Increased investment was also supported by accommodative financing conditions. This was indicated by an increased of domestic financing in terms of realization of Initial Public Offering (IPO), corporate bonds issuance, investment loans, leasing and internal financing.
Realization of IPO in 2010 reached Rp 78 trillion, much higher than it was in 2009 at Rp 12.4 trillion which were mostly channeled into investment. As for corporate bond issuance, the realization in 2010 reached around Rp 34.7 trillion, also higher than realization in 2009 at Rp 25.8 trillion which some of the fund was allocated for investment as well.  On the banking front, investment loans and leasing also showed some improvements. In 2010, growth in investment loans and leasing reached 17% and 14% respectively. This is also consistent with the declining trend in real interest rates. The overall picture, however, indicated that the source of internal funds expected to still dominate the structure of corporate investment financing.
Based on a survey by Bank Indonesia on 413 companies representing 26 provinces in 2009, sources of financing investment using internal funds reached 46.2% of the total financing requirement (Chart 16). Domestically, increased investment was driven by improved business confidence for investment. This can be seen from the improved business sentiment during 2010 based on various surveys taken. Business Tendency Survey conducted by National Bureau of Statistics showed that Business Tendency Index indicated the upward trend since early 2010. Improved business conditions are driven mainly by increased demand from domestic and overseas, escalating selling price and demand for input goods. Meanwhile, according to the Survey of Business Activity of Bank Indonesia, the company’s investment plan has shown the same trend. Increased investment is also in line with positive perceptions of Indonesia’s economic prospects as indicated by positive perceptions on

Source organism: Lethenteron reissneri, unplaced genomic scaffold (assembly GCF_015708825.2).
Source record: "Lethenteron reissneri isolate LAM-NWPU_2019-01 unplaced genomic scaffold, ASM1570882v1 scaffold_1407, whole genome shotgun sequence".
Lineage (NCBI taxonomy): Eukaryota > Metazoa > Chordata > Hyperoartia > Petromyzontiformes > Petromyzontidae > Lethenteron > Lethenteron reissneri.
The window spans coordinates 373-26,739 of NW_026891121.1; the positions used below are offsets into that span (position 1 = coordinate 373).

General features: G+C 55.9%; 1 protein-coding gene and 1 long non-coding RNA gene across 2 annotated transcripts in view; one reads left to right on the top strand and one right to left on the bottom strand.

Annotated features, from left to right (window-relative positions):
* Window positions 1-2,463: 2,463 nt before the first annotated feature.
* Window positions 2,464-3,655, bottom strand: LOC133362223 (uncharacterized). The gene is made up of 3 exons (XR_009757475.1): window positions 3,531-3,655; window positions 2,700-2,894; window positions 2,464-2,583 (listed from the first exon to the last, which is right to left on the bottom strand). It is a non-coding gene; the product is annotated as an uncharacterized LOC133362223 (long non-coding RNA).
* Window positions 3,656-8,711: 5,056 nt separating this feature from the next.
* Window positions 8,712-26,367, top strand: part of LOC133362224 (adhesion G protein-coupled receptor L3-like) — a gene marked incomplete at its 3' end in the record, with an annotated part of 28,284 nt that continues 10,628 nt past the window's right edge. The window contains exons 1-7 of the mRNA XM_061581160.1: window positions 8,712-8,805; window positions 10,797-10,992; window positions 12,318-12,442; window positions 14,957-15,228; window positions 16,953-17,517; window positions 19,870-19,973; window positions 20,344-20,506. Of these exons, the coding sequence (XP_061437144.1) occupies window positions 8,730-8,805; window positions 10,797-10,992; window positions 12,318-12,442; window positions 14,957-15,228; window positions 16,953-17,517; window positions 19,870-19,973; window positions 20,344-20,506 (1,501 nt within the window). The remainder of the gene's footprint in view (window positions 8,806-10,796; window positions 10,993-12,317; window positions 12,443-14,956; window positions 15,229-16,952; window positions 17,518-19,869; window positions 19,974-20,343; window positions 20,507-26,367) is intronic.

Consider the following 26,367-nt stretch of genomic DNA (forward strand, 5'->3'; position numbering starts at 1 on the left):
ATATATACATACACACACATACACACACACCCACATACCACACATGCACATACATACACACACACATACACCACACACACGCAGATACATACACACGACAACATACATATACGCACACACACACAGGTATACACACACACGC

Indonesia’s macroeconomic conditions reflected in positive trend of government debt ratings.
This positive development is also in line with consumer confidence in future economic expectations and business community optimism to invest in Indonesia. Economic Expectations Index for all income groups taken from the Consumer Survey by Bank Indonesia also showed some improved expectations.